Standings: di Resta 4, Sutil 2
The Monaco result was a strong recovery for Sutil, who had for the last few races been in the shadow of his team-mate. A solid eighth in qualifying was improved to fifth in the race and an important 10 points after a faultless performance through the unforgiving streets of Monte Carlo. di Resta was compromised in Q1 and started Sunday’s event in 17th place. Despite the tight confines of the circuit, a solid recovery saw him claw back to ninth and take two points. The team’ll be happy to have taken yet more points away from McLaren in Monaco, but if anything the recovery from di Resta suggests there’s a lot of pace in the car – the team and drivers just needs to deliver a perfect weekend.
Standings: Maldonado 3, Bottas 3
After Maldonado secured the fastest lap time in Q1, it was his team-mate who came the the fore in the second session, eclipsing his team-mate by over 1.5 seconds. While Pastor’s track record at the venue would have lead one to expect him to put himself ahead of the second Williams during the race, Valtteri drove conservatively to 12th place by the end of the race. He was running 11th on the final lap before being surpassed by a fast-moving Kimi Raikkonen and one must hope it’s only a matter of time until the team score their first points of 2013. For Maldonado, a move around the outside of Tabac was optimistic, but the Venezuellan had every right to place his car where he had it. The inexperience of Max Chilton ended his race in spectacular fashion and was his third retirement in six races.The FW35 featured a number of modifications for the sixth round of the season, but it still wasn’t what they were after.
Standings: Vergne 2, Ricciardo 4
After making it through to Q3 for the first time in 2013, Jean-Eric Vergne drove a strong race to finish well inside the points. The Frenchman capitalised on a day when his team-mate was unable to make any impression and clawed back three points to bring his own stock value closer to what Red Bull might want when reviewing Mark Webber’s potential replacements. Ricciardo was unable to deliver the goods in qualifying and suffered on Sunday as a result. A late-race collision with Romain Grosjean ended his race, though I can’t be sure it was wise to call the offending Frenchman “an idiot”. Daniel’s still young and has plenty of opportunities to make a fool of himself; he’ll look quite hypocritical if he makes any mistakes like this in the future. A few more drives like Vergne managed this weekend and he might have an outside chance of being promoted for 2014.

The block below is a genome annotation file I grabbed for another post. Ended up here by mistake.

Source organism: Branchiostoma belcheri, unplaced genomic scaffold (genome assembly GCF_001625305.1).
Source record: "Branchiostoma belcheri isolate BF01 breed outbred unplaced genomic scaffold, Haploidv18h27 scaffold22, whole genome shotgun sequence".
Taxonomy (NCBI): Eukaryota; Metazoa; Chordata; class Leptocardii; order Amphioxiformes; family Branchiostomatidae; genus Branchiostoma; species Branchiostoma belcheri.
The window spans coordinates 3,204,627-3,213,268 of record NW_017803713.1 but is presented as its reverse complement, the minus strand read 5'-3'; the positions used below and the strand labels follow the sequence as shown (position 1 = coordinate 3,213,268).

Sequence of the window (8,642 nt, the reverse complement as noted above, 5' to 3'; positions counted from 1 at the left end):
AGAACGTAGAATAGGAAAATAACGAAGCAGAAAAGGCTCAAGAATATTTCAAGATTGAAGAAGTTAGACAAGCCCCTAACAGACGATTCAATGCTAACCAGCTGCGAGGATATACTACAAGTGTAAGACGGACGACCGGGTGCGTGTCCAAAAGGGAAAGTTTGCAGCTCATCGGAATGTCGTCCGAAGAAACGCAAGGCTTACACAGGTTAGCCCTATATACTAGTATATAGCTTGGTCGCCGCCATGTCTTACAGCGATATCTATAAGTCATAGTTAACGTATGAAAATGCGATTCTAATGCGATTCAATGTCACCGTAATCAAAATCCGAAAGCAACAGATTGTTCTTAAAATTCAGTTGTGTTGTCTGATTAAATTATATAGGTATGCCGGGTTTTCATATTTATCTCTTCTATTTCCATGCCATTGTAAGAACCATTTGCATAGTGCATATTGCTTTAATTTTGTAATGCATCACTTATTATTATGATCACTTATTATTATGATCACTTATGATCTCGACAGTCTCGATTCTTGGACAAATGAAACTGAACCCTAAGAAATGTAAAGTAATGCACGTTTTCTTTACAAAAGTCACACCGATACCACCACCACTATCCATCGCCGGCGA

Standings: Pic 4, van der Garde 2
If making it through to Q2 in the series’s most prestigious race wasn’t enough, the Dutch rookie went one better and out-qualified a Williams. His race was cut back abruptly when an early-race incident sent him into the pit lane for repairs. None the less, a solid qualifying provided him with the stand-out result for Caterham and earnt him a Team-Mate Battles point. Now that we’re back in Europe, Giedo looks to have found his rythm on tracks he’s more familiar with. While Pic can’t be blamed for a gearbox failure, he’ll want to keep an eye out for his team-mate from here on.
Standings: Bianchi 5, Chilton 1
By virtue of a reliable car, Chilton finally takes a point off of his team-mate. Despite heavy contact with Pastor Maldonado, the Brit was able to continue and eventually crossed the line in 14th. Bianchi’s race was started poorly when his car tried to call it quits at the start of the warm-up lap. He was later the second victim of the Maldonado-Chilton incident, when the damaged impact barrier drifted into his path and caused severe damage to the front end of the car. I can’t imagine Jules pulling over on another driver on the run to Tabac. Chilton’s shown an improvement in the last few races, but he’ll need to do better if he wants to put a fight up against his team-mate.